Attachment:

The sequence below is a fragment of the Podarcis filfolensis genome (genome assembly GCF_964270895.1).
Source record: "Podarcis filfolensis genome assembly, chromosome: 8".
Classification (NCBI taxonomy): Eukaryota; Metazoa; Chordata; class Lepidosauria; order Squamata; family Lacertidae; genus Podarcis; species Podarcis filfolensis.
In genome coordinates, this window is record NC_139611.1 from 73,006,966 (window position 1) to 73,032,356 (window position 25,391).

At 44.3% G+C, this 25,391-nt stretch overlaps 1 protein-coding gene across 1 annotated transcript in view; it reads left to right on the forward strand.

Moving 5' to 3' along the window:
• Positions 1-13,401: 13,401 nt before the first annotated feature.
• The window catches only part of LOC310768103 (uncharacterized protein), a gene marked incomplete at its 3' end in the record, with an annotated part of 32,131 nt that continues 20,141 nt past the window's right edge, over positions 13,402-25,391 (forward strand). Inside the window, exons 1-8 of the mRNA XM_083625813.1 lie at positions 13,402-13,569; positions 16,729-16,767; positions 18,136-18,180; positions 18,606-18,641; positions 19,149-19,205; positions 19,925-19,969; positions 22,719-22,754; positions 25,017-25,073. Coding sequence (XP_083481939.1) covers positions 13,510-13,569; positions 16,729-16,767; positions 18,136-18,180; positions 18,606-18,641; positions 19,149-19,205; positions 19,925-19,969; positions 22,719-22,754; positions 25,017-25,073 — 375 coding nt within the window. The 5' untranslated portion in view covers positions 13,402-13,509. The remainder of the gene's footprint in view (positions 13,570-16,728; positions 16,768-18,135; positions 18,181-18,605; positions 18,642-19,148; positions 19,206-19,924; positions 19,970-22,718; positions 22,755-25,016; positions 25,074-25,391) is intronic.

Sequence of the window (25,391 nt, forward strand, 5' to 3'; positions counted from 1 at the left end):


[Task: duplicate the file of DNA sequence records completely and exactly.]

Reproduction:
The sequence below is a fragment of the Podarcis filfolensis genome (genome assembly GCF_964270895.1).
Source record: "Podarcis filfolensis genome assembly, chromosome: 8".
Classification (NCBI taxonomy): Eukaryota; Metazoa; Chordata; class Lepidosauria; order Squamata; family Lacertidae; genus Podarcis; species Podarcis filfolensis.
In genome coordinates, this window is record NC_139611.1 from 73,006,966 (window position 1) to 73,032,356 (window position 25,391).

At 44.3% G+C, this 25,391-nt stretch overlaps 1 protein-coding gene across 1 annotated transcript in view; it reads left to right on the forward strand.

Moving 5' to 3' along the window:
• Positions 1-13,401: 13,401 nt before the first annotated feature.
• The window catches only part of LOC310768103 (uncharacterized protein), a gene marked incomplete at its 3' end in the record, with an annotated part of 32,131 nt that continues 20,141 nt past the window's right edge, over positions 13,402-25,391 (forward strand). Inside the window, exons 1-8 of the mRNA XM_083625813.1 lie at positions 13,402-13,569; positions 16,729-16,767; positions 18,136-18,180; positions 18,606-18,641; positions 19,149-19,205; positions 19,925-19,969; positions 22,719-22,754; positions 25,017-25,073. Coding sequence (XP_083481939.1) covers positions 13,510-13,569; positions 16,729-16,767; positions 18,136-18,180; positions 18,606-18,641; positions 19,149-19,205; positions 19,925-19,969; positions 22,719-22,754; positions 25,017-25,073 — 375 coding nt within the window. The 5' untranslated portion in view covers positions 13,402-13,509. The remainder of the gene's footprint in view (positions 13,570-16,728; positions 16,768-18,135; positions 18,181-18,605; positions 18,642-19,148; positions 19,206-19,924; positions 19,970-22,718; positions 22,755-25,016; positions 25,074-25,391) is intronic.

Sequence of the window (25,391 nt, forward strand, 5' to 3'; positions counted from 1 at the left end):